As reported by Reuters in an article entitled "Egypt reserves plunge as economic crisis bites" (http://www.reuters.com/article/2012/12/29/us-egypt-currency-idUSBRE8BS09620121229):
"Egypt's central bank said it would start foreign currency auctions on Sunday to conserve reserves that have fallen to a critical level, pointing to a deepening economic crisis as President Mohamed Mursi tries to calm political turmoil.
. . . .
The central bank has spent more than $20 billion in foreign reserves to support the pound since a mass uprising against Hosni Mubarak in early 2011 chased away tourists and foreign investors.
. . . .
Violent street protests and political wrangling over the last month have prompted a rush by investors and ordinary citizens to switch their Egyptian pounds into foreign currency on concerns the government might devalue or bring in capital controls.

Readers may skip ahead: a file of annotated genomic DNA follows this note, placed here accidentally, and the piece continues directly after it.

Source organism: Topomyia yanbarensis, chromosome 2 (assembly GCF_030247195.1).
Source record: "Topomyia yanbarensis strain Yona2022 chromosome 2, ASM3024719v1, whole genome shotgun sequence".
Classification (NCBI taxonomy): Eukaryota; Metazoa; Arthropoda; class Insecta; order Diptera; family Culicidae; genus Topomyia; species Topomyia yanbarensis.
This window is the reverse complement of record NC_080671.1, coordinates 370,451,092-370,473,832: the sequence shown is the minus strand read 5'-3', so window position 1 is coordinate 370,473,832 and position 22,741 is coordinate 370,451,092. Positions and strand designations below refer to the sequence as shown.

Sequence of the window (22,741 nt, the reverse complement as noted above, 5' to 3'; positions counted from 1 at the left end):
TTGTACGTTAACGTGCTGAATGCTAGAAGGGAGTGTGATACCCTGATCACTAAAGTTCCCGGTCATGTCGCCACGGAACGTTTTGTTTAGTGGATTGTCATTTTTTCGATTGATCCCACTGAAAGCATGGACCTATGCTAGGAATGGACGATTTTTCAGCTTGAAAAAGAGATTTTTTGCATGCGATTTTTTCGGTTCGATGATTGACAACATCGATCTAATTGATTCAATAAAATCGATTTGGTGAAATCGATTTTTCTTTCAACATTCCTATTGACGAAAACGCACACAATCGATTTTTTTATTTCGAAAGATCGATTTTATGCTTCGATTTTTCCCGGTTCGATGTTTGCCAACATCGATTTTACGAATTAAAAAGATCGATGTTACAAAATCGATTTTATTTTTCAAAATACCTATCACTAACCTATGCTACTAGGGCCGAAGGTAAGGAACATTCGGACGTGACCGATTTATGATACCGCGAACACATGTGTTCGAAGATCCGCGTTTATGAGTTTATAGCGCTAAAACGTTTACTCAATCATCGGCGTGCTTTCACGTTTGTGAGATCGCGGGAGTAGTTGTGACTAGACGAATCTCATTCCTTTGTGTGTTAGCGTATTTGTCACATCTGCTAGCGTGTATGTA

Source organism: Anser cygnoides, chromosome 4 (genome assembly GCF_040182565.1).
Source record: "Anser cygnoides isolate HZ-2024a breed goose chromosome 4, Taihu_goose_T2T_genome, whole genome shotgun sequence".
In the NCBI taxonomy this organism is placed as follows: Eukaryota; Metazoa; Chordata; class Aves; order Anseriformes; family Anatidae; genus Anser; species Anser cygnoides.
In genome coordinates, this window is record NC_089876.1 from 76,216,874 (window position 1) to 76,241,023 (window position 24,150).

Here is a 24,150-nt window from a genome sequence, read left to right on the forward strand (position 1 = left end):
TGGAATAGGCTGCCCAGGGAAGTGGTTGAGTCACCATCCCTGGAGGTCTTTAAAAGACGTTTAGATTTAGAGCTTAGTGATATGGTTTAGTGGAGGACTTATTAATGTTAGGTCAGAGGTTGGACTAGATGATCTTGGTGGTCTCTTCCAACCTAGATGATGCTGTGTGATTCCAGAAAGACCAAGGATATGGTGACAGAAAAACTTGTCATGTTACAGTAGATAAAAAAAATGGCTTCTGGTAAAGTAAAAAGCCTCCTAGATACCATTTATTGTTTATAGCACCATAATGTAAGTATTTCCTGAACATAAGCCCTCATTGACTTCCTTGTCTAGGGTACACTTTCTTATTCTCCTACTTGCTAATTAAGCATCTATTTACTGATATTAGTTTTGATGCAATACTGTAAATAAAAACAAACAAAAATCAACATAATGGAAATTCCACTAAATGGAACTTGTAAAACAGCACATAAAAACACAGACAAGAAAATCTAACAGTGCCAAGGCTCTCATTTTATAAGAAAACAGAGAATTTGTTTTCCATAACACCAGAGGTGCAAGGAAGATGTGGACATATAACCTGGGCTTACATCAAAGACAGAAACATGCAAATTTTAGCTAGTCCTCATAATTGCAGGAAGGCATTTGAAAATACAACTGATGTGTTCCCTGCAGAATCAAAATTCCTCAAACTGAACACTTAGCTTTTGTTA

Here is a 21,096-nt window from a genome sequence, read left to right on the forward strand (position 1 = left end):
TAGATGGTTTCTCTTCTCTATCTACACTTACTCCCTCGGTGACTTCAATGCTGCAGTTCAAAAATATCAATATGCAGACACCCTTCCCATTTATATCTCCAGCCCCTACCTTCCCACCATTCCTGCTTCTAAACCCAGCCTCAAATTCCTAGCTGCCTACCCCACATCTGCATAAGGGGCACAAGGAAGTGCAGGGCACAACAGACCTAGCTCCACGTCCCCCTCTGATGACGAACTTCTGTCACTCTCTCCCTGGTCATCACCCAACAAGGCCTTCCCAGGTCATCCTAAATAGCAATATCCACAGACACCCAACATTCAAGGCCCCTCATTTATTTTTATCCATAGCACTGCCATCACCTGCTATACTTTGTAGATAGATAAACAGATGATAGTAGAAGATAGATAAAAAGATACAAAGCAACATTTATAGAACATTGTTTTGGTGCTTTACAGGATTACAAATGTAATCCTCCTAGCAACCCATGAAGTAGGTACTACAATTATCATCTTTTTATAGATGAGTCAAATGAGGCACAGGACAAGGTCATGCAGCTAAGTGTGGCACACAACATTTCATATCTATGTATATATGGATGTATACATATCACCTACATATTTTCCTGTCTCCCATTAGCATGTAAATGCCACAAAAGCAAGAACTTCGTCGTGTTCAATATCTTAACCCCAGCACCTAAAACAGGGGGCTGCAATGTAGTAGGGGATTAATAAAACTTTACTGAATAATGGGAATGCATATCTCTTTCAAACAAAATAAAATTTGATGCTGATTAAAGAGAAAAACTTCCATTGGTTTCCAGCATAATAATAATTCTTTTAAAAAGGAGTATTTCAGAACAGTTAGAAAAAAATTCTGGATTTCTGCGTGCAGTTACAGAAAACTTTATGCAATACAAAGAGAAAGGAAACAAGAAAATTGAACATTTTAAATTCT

The bank allowed the pound to weaken to an eight-year low of 6.188 to the U.S. dollar on Thursday."
Add to this equation unemployment and poverty among Egypt's younger population. As reported by the BBC (http://www.bbc.co.uk/news/world-middle-east-19298405), "nearly one in four Egyptians between the ages of 18 and 29 [is] unemployed - and just over half all young Egyptians [are] classified as living in poverty."
Also, factor in growing illiteracy, i.e. 27% of Egypt's 85 million citizens (see: http://al-shorfa.com/en_GB/articles/meii/features/main/2011/08/05/feature-01), and Egypt's high birth rate (see: http://english.ahram.org.eg/NewsContent/1/64/57297/Egypt/Politics-/Egypt-birth-rate-goes-up-in-.aspx).
It's not going to be pretty.